Author Archives: Karrie-Ann

Celebrities on Planes

When your husband texts you from the plane saying YOU’LL NEVER BELIEVE WHO I GOT TO SIT NEXT TO ON THE PLANE!!!!

But you haven’t received the photo yet.

So you sit and wait and think. OH MY GOD – WHO IS IT GOING TO BE? What famous person is travelling from Halifax to Toronto on January 26th that Craig knows I would be incredibly excited about?? Jim Cuddy? Drake? Meghan Markle? Prince HARRY!! (Because of course he flies commercial coach) OMG OMG could it be Bon Jovi??? It HAS to be someone INCREDIBLE AND IMPORTANT AND AMAZING for my easy going husband to be so excited and text me about it.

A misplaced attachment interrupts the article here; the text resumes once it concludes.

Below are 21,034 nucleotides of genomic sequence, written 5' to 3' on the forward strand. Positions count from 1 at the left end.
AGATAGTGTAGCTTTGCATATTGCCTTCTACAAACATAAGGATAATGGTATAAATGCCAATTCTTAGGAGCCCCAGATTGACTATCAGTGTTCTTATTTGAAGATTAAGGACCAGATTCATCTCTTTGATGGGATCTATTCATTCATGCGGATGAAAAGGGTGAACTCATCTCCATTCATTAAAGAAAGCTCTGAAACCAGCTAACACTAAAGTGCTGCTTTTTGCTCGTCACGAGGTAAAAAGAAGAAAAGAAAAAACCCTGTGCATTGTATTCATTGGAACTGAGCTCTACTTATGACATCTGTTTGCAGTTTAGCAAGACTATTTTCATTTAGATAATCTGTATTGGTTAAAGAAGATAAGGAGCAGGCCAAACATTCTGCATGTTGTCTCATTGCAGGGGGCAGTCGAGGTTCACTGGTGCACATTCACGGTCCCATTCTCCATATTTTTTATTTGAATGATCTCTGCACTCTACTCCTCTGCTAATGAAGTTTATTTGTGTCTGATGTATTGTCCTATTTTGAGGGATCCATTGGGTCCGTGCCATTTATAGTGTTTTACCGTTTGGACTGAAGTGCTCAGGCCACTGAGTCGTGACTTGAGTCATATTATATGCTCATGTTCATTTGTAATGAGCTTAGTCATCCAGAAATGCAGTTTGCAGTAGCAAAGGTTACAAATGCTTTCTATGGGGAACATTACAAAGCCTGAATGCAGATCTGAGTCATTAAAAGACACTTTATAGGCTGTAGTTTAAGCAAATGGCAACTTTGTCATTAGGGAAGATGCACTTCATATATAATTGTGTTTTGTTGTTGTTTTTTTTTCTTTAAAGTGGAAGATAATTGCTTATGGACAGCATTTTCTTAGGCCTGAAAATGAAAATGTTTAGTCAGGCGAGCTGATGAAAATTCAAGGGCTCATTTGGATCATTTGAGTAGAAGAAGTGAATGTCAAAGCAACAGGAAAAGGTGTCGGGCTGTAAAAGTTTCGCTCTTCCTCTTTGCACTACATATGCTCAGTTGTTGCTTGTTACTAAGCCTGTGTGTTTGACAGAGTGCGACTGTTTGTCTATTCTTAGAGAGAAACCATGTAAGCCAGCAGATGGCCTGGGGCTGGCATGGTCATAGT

And finally the picture comes in.

And sitting there – with two huge goofy selfie grins on their faces – is my husband and my sons Oncologist.

And I start to laugh and cry at the same time … and I can’t stop doing either.

Because I couldn’t have been more right – about the incredible, important and amazing person part.

Period.

The White Spaces

Merry Christmas 2017

“Open Your Heart and Look Around

Listen. Listen.

Hear the Song within the Silence

See the Beauty When There’s Nothing There”

~Idina Menzel~

This quote is of course from the incomparable Idina Menzel and her song December Prayer.  It has been the song that I find myself looking most forward to this Christmas – the one I relate to this year – the one that gives me pause and reflection.

As I was driving the other day I kept repeating the above verse in my head. I thought about how busy Christmas can be and I thought of our old fashioned calendar that hangs on fridge at home.